The Best of What’s New


The World War II folk songs on That’s Why We’re Marching (Smithsonian/Folkways, 1996) are catchy, but then they had to be–they’re pro-paganda. Written and performed by folk legends such as Lead Belly (above), Woody Guthrie, and Pete Seeger, the songs render the wartime political landscape in broad strokes, from pacifist pleas to hawkish anti-Hitler rants. Including previously unreleased archival tapes, the album offers insight into popular opinion on the front lines as well as the home front.

Crimes and Splendors: The Desert Cantos of Richard Misrach (Boston: Bulfinch Press, 1996) is a disarming series of photographs documenting life and death in America’s desolate salt flats and deserts. Misrach’s subject matter varies wildly–from military test-bombing, to fire, to floods, to Playboy magazines used for target practice–but the intriguing collection lends political weight to even the most mundane of landscapes.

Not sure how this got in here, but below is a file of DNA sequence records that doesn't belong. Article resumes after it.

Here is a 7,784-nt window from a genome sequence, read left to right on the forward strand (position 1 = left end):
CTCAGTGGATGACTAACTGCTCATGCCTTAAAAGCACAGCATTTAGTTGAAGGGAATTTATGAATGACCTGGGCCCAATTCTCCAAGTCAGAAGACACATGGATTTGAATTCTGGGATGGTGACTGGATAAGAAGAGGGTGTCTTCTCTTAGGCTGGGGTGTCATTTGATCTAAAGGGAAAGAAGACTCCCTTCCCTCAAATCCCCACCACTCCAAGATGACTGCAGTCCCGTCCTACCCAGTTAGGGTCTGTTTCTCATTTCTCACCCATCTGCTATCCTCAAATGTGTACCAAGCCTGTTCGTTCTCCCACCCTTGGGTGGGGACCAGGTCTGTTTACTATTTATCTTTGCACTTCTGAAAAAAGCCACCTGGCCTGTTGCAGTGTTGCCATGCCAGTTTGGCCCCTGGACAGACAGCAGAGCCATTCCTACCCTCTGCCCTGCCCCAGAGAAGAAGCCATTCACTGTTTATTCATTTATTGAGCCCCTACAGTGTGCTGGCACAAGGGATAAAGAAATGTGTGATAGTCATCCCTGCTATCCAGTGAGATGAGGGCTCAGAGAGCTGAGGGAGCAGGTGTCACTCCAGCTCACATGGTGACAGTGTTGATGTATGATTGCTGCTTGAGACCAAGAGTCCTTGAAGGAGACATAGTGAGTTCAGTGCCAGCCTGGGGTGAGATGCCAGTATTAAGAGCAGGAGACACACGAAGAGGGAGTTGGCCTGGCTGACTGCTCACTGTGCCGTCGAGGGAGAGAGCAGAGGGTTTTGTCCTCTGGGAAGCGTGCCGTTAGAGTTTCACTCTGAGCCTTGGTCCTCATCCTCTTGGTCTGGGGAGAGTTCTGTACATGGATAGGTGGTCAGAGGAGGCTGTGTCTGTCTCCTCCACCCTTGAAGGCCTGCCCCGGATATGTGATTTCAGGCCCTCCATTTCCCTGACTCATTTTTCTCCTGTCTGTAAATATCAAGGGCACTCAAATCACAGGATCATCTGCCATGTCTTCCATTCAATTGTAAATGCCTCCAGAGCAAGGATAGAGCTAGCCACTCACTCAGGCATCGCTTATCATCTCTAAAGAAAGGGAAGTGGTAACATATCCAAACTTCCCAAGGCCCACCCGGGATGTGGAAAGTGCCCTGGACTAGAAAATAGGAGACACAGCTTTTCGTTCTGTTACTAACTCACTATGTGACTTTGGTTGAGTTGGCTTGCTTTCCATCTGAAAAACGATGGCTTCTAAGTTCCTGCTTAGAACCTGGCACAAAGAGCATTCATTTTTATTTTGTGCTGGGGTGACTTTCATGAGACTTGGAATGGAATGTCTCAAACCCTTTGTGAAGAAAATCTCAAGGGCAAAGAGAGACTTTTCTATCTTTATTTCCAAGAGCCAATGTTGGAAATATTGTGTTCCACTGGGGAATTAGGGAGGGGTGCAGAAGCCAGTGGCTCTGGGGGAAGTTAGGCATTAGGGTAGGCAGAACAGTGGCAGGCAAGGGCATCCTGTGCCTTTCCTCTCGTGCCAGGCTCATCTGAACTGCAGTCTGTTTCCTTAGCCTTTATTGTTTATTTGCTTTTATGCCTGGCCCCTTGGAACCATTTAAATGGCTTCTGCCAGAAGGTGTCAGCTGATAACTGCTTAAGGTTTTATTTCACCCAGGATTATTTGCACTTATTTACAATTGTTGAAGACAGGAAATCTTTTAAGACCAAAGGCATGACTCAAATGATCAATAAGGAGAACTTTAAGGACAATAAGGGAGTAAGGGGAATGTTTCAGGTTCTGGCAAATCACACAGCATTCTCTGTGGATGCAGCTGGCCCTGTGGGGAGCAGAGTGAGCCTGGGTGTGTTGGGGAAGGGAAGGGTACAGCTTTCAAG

The concept of “noise” as music isn’t new, but it’s changed since the Cabaret Voltaire in 1919. Its newest incarnation, Offbeat: A Red Hot Sound Trip (Wax Trax!/TVT, 1996) drifts between ambient melodies and haunting sound collages. Released by the Red Hot Organization to benefit AIDS research, the album features familiar rock stars, including David Byrne, as well as newer luminaries such as My Bloody Valentine, Tortoise, and Laika.

James B. Twitchell’s Adcult USA: The Triumph of Advertising in American Culture (New York: Columbia University Press, 1996) hits us with some simple concepts: As much as we hate to admit it, we love being advertised to; and, as much as we would like to resist Madison Avenue, it has already shaped much of American culture. Going beyond a study of subliminal codes, Adcult looks objectively at the work that goes into ads, as well as the work they perform on society.

Race relations in America, Jennifer L. Hochschild says, are at least partly determined by the collision of the American expectation of success with the reality of class structures. In Facing Up to the American Dream: Race, Class and the Soul of the Nation (Princeton, N.J.: Princeton University Press, 1995), Hochschild uses numerous surveys to analyze race and class differences qualitatively, yet she wisely gives credence to intangible distinctions.

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